Amid already high tension between Kosovo and Serbia, Serbia's prime minister suggested on Wednesday that any creation of a standing army in Kosovo could provoke a military intervention by Belgrade. The predominantly ethnic Albanian Kosovo parliament is set to vote on Dec. 14 on whether to transform the lightly-armed domestic Kosovo Security Force (KSF) into a regular army. The draft laws envisage an army of 5,000 active soldiers and 3,000 reservists. The present KSF security force is a 2,500-strong force trained by NATO and tasked with crisis response, civil protection and ordinance disposal.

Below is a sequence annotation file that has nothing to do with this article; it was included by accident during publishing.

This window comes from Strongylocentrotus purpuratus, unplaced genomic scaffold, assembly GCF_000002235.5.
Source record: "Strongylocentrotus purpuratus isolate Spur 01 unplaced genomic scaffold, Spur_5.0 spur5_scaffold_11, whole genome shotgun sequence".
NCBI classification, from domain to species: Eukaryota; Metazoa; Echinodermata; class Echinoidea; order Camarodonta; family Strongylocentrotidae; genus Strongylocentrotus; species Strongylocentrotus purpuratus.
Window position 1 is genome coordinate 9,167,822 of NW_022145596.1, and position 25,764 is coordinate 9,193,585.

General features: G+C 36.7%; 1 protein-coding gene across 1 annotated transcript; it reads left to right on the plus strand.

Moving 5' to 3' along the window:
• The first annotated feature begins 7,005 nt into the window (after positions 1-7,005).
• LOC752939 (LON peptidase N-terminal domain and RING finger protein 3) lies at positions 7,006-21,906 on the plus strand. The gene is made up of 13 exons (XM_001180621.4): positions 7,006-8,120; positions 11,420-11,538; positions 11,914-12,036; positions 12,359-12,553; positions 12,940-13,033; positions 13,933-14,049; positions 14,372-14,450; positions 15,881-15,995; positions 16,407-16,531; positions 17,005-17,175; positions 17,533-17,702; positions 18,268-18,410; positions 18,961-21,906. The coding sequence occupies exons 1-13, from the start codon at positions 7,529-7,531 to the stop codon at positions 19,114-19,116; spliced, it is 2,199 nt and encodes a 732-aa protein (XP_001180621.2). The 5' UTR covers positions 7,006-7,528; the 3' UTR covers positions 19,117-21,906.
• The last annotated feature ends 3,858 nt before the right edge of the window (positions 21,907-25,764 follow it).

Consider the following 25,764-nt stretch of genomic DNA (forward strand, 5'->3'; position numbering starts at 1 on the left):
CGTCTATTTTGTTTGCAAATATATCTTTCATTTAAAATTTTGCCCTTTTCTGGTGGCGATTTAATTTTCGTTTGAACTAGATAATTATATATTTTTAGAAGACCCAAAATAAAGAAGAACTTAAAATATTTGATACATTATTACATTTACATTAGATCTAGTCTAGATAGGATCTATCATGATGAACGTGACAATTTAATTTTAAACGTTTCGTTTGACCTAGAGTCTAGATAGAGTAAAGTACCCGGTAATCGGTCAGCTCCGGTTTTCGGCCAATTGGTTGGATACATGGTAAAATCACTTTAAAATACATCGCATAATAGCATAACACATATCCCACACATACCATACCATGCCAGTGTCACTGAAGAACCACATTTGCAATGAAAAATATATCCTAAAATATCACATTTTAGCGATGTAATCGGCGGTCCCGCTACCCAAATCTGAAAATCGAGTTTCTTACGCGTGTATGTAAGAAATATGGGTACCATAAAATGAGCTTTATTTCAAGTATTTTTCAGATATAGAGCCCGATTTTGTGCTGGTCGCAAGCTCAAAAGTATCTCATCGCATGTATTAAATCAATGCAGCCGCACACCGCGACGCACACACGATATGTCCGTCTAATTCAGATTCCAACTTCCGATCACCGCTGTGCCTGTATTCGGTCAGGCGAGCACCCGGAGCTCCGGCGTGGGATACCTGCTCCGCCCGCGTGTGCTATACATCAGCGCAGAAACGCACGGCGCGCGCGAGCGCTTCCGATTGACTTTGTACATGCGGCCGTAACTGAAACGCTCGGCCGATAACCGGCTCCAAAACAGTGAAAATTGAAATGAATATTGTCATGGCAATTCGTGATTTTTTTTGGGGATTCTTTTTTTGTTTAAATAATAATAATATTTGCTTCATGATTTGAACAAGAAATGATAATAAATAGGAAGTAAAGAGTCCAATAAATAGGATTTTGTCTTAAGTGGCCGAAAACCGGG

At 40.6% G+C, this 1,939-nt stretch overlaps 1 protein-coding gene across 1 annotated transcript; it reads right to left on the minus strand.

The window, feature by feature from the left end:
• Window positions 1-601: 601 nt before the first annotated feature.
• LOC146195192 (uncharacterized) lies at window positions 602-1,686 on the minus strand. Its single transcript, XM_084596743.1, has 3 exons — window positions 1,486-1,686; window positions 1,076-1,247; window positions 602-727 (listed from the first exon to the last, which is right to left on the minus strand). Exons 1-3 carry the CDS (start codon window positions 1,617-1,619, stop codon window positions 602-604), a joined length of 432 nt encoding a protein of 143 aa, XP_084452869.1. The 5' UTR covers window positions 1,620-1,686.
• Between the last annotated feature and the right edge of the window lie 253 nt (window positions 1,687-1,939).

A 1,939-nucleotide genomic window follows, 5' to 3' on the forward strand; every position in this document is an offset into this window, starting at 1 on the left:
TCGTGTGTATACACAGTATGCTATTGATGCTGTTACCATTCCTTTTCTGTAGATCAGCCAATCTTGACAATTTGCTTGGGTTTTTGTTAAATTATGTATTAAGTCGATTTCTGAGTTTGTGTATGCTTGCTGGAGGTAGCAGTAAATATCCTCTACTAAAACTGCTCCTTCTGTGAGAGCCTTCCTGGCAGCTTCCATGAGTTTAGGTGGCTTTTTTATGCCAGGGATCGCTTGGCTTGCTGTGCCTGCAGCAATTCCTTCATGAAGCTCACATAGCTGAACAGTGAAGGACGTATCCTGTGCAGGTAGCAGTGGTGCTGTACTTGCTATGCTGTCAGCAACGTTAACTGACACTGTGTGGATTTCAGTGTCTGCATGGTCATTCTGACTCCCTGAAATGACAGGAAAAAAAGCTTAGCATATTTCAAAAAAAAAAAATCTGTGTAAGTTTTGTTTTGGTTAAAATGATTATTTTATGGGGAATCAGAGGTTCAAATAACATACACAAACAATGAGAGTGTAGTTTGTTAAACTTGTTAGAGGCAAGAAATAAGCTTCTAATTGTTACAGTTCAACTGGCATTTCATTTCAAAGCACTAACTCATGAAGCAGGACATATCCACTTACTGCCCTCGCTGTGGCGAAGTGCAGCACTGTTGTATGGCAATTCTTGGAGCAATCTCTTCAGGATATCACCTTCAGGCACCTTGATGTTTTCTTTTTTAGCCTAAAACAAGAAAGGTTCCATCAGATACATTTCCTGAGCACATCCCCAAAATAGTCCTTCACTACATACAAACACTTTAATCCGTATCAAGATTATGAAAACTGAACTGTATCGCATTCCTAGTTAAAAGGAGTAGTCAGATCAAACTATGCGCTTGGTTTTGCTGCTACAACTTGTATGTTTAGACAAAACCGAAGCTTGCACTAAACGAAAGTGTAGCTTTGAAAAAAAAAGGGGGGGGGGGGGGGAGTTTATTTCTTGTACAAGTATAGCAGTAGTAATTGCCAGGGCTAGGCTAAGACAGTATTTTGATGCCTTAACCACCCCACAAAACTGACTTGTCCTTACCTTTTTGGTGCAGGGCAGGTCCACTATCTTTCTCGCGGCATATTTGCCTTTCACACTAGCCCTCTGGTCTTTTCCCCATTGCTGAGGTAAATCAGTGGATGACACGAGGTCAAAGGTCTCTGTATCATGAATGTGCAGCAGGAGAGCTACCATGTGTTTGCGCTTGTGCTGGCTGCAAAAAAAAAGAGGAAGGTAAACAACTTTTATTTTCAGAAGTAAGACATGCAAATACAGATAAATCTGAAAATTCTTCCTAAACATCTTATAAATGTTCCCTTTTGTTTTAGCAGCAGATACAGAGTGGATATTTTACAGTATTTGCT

Though that process could take years, Serbian politicians maintain that a Kosovo army could be used to expel remaining minority Serbs from Kosovo, an accusation denied by Kosovar leaders who rely on European Union and U.S. support in reforms and development of the small Balkan state.
The landlocked Balkan territory of 1.8 million, which declared independence in 2008, is still guarded by stationed NATO troops nearly two decades after the end of the war. NATO on Wednesday warned it would have to reassess its security mission in Kosovo if Pristina goes ahead with plans to create its own army. Alliance chief Jens Stoltenberg said Kosovo's plan was "ill-timed," went against the advice of many NATO countries and would have "serious repercussions."